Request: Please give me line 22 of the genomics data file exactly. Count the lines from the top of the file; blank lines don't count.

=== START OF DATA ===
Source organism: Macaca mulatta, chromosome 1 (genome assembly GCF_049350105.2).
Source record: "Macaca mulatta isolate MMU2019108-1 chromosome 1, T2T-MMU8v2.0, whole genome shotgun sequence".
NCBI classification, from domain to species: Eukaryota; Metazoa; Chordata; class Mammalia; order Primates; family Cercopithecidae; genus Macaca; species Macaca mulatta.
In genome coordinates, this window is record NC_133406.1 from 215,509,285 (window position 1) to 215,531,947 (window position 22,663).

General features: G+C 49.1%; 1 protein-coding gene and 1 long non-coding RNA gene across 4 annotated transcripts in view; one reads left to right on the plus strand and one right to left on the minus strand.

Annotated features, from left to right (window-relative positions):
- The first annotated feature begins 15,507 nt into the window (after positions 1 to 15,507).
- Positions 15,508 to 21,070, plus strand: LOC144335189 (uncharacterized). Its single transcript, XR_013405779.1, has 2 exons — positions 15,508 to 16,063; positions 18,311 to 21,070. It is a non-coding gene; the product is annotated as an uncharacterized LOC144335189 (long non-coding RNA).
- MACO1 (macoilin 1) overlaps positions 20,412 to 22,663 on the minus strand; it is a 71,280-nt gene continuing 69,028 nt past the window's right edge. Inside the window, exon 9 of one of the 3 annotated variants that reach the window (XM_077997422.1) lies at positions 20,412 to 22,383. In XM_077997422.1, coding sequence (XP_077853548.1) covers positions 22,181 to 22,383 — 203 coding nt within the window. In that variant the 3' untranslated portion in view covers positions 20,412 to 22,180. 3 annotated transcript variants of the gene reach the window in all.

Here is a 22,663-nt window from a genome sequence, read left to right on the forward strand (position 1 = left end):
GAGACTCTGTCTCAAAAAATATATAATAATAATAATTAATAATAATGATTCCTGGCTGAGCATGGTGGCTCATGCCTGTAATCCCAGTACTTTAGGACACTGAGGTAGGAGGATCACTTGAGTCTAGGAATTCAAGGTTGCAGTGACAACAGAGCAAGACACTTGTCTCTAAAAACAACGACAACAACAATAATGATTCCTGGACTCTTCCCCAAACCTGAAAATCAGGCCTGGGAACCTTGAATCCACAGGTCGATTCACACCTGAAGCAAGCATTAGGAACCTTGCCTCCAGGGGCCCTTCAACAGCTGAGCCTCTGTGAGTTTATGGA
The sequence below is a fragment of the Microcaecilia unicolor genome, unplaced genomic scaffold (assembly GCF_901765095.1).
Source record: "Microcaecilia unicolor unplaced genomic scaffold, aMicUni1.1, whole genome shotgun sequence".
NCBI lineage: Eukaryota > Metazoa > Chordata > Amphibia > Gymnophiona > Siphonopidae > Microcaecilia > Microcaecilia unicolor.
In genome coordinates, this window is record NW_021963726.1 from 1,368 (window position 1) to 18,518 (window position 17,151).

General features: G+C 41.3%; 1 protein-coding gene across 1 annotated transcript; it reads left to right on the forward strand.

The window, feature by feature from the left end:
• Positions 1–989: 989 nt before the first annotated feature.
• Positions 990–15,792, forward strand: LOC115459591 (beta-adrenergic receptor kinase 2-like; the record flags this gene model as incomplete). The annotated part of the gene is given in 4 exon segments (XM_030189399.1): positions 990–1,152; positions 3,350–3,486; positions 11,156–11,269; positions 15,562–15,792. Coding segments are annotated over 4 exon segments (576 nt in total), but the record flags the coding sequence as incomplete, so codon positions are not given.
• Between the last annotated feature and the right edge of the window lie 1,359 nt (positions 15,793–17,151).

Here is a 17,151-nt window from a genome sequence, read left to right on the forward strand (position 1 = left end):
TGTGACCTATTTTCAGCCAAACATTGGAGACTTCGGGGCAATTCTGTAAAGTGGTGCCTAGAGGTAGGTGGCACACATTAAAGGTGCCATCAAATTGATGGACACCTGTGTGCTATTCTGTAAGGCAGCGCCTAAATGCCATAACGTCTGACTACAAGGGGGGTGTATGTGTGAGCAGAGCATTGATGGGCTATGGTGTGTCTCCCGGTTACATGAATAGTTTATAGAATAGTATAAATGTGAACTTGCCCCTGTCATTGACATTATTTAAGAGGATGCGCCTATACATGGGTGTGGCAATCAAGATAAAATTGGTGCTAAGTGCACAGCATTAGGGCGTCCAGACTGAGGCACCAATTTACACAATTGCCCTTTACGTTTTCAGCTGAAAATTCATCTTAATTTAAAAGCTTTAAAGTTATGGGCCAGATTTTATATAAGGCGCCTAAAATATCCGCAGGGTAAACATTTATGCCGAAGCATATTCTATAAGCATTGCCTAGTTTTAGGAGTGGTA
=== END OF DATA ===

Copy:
TGTGACCTATTTTCAGCCAAACATTGGAGACTTCGGGGCAATTCTGTAAAGTGGTGCCTAGAGGTAGGTGGCACACATTAAAGGTGCCATCAAATTGATGGACACCTGTGTGCTATTCTGTAAGGCAGCGCCTAAATGCCATAACGTCTGACTACAAGGGGGGTGTATGTGTGAGCAGAGCATTGATGGGCTATGGTGTGTCTCCCGGTTACATGAATAGTTTATAGAATAGTATAAATGTGAACTTGCCCCTGTCATTGACATTATTTAAGAGGATGCGCCTATACATGGGTGTGGCAATCAAGATAAAATTGGTGCTAAGTGCACAGCATTAGGGCGTCCAGACTGAGGCACCAATTTACACAATTGCCCTTTACGTTTTCAGCTGAAAATTCATCTTAATTTAAAAGCTTTAAAGTTATGGGCCAGATTTTATATAAGGCGCCTAAAATATCCGCAGGGTAAACATTTATGCCGAAGCATATTCTATAAGCATTGCCTAGTTTTAGGAGTGGTA